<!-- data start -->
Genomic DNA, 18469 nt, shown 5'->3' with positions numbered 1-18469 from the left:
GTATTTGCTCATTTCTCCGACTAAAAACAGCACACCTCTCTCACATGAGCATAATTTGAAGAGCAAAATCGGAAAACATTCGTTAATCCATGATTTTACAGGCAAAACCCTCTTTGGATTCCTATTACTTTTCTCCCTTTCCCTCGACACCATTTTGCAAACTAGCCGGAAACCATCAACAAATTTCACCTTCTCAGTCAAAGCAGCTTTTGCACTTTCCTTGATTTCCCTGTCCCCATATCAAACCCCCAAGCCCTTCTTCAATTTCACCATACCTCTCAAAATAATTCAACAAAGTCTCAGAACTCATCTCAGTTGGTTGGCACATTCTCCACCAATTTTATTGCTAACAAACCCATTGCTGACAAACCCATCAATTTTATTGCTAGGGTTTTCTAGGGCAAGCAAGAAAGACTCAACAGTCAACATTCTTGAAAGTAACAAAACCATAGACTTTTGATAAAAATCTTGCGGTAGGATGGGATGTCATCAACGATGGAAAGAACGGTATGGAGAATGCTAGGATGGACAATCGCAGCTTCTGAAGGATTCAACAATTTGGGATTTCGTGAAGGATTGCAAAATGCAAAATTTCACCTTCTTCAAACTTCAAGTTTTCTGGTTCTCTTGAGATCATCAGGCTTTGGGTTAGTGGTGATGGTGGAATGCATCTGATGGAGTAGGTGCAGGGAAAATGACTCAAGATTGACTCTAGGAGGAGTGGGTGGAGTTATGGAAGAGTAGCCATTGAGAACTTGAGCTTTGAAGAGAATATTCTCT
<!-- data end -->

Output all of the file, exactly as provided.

Genomic DNA, 18469 nt, shown 5'->3' with positions numbered 1-18469 from the left:
GTATTTGCTCATTTCTCCGACTAAAAACAGCACACCTCTCTCACATGAGCATAATTTGAAGAGCAAAATCGGAAAACATTCGTTAATCCATGATTTTACAGGCAAAACCCTCTTTGGATTCCTATTACTTTTCTCCCTTTCCCTCGACACCATTTTGCAAACTAGCCGGAAACCATCAACAAATTTCACCTTCTCAGTCAAAGCAGCTTTTGCACTTTCCTTGATTTCCCTGTCCCCATATCAAACCCCCAAGCCCTTCTTCAATTTCACCATACCTCTCAAAATAATTCAACAAAGTCTCAGAACTCATCTCAGTTGGTTGGCACATTCTCCACCAATTTTATTGCTAACAAACCCATTGCTGACAAACCCATCAATTTTATTGCTAGGGTTTTCTAGGGCAAGCAAGAAAGACTCAACAGTCAACATTCTTGAAAGTAACAAAACCATAGACTTTTGATAAAAATCTTGCGGTAGGATGGGATGTCATCAACGATGGAAAGAACGGTATGGAGAATGCTAGGATGGACAATCGCAGCTTCTGAAGGATTCAACAATTTGGGATTTCGTGAAGGATTGCAAAATGCAAAATTTCACCTTCTTCAAACTTCAAGTTTTCTGGTTCTCTTGAGATCATCAGGCTTTGGGTTAGTGGTGATGGTGGAATGCATCTGATGGAGTAGGTGCAGGGAAAATGACTCAAGATTGACTCTAGGAGGAGTGGGTGGAGTTATGGAAGAGTAGCCATTGAGAACTTGAGCTTTGAAGAGAATATTCTCT